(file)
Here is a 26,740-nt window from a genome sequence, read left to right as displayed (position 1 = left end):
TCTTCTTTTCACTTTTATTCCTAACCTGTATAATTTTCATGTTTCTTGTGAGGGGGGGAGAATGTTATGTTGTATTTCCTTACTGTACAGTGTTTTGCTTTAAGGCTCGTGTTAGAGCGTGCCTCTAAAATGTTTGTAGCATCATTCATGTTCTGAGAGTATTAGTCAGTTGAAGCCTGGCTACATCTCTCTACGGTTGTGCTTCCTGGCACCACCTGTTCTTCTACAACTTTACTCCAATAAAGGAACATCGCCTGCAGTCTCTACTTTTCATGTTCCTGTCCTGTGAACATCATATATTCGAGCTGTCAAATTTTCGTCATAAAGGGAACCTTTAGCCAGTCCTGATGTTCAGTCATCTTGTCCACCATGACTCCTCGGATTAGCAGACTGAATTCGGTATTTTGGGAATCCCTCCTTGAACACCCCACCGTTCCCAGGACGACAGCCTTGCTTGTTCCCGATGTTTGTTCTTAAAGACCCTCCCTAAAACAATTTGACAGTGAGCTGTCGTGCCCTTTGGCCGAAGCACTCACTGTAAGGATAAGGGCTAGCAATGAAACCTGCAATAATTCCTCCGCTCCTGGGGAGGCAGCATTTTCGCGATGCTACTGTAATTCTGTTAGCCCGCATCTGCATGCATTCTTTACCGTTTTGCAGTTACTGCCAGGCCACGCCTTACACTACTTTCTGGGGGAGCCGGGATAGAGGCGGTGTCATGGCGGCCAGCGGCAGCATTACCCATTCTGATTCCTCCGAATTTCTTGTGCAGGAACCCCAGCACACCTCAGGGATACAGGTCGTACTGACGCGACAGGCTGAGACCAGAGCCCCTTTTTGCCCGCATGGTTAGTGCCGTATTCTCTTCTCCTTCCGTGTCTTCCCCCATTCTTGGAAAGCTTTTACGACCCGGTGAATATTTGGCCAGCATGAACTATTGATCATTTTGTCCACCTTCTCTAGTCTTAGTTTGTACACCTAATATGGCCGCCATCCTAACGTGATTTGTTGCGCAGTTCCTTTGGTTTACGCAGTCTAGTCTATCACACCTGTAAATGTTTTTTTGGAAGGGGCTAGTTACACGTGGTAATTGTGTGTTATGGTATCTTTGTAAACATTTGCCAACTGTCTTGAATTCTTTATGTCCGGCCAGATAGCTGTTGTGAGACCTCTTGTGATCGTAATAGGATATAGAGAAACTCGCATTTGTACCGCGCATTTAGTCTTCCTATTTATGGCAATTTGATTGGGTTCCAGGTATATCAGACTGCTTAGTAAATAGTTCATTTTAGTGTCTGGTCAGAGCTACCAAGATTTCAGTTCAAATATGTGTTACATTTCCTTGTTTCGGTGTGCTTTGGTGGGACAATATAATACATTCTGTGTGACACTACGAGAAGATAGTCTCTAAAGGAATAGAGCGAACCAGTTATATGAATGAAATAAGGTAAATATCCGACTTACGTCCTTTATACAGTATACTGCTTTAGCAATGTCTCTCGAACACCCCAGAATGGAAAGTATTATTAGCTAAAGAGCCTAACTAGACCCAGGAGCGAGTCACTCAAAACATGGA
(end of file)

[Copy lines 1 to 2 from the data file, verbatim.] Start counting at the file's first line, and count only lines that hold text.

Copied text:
Here is a 26,740-nt window from a genome sequence, read left to right as displayed (position 1 = left end):
TCTTCTTTTCACTTTTATTCCTAACCTGTATAATTTTCATGTTTCTTGTGAGGGGGGGAGAATGTTATGTTGTATTTCCTTACTGTACAGTGTTTTGCTTTAAGGCTCGTGTTAGAGCGTGCCTCTAAAATGTTTGTAGCATCATTCATGTTCTGAGAGTATTAGTCAGTTGAAGCCTGGCTACATCTCTCTACGGTTGTGCTTCCTGGCACCACCTGTTCTTCTACAACTTTACTCCAATAAAGGAACATCGCCTGCAGTCTCTACTTTTCATGTTCCTGTCCTGTGAACATCATATATTCGAGCTGTCAAATTTTCGTCATAAAGGGAACCTTTAGCCAGTCCTGATGTTCAGTCATCTTGTCCACCATGACTCCTCGGATTAGCAGACTGAATTCGGTATTTTGGGAATCCCTCCTTGAACACCCCACCGTTCCCAGGACGACAGCCTTGCTTGTTCCCGATGTTTGTTCTTAAAGACCCTCCCTAAAACAATTTGACAGTGAGCTGTCGTGCCCTTTGGCCGAAGCACTCACTGTAAGGATAAGGGCTAGCAATGAAACCTGCAATAATTCCTCCGCTCCTGGGGAGGCAGCATTTTCGCGATGCTACTGTAATTCTGTTAGCCCGCATCTGCATGCATTCTTTACCGTTTTGCAGTTACTGCCAGGCCACGCCTTACACTACTTTCTGGGGGAGCCGGGATAGAGGCGGTGTCATGGCGGCCAGCGGCAGCATTACCCATTCTGATTCCTCCGAATTTCTTGTGCAGGAACCCCAGCACACCTCAGGGATACAGGTCGTACTGACGCGACAGGCTGAGACCAGAGCCCCTTTTTGCCCGCATGGTTAGTGCCGTATTCTCTTCTCCTTCCGTGTCTTCCCCCATTCTTGGAAAGCTTTTACGACCCGGTGAATATTTGGCCAGCATGAACTATTGATCATTTTGTCCACCTTCTCTAGTCTTAGTTTGTACACCTAATATGGCCGCCATCCTAACGTGATTTGTTGCGCAGTTCCTTTGGTTTACGCAGTCTAGTCTATCACACCTGTAAATGTTTTTTTGGAAGGGGCTAGTTACACGTGGTAATTGTGTGTTATGGTATCTTTGTAAACATTTGCCAACTGTCTTGAATTCTTTATGTCCGGCCAGATAGCTGTTGTGAGACCTCTTGTGATCGTAATAGGATATAGAGAAACTCGCATTTGTACCGCGCATTTAGTCTTCCTATTTATGGCAATTTGATTGGGTTCCAGGTATATCAGACTGCTTAGTAAATAGTTCATTTTAGTGTCTGGTCAGAGCTACCAAGATTTCAGTTCAAATATGTGTTACATTTCCTTGTTTCGGTGTGCTTTGGTGGGACAATATAATACATTCTGTGTGACACTACGAGAAGATAGTCTCTAAAGGAATAGAGCGAACCAGTTATATGAATGAAATAAGGTAAATATCCGACTTACGTCCTTTATACAGTATACTGCTTTAGCAATGTCTCTCGAACACCCCAGAATGGAAAGTATTATTAGCTAAAGAGCCTAACTAGACCCAGGAGCGAGTCACTCAAAACATGGA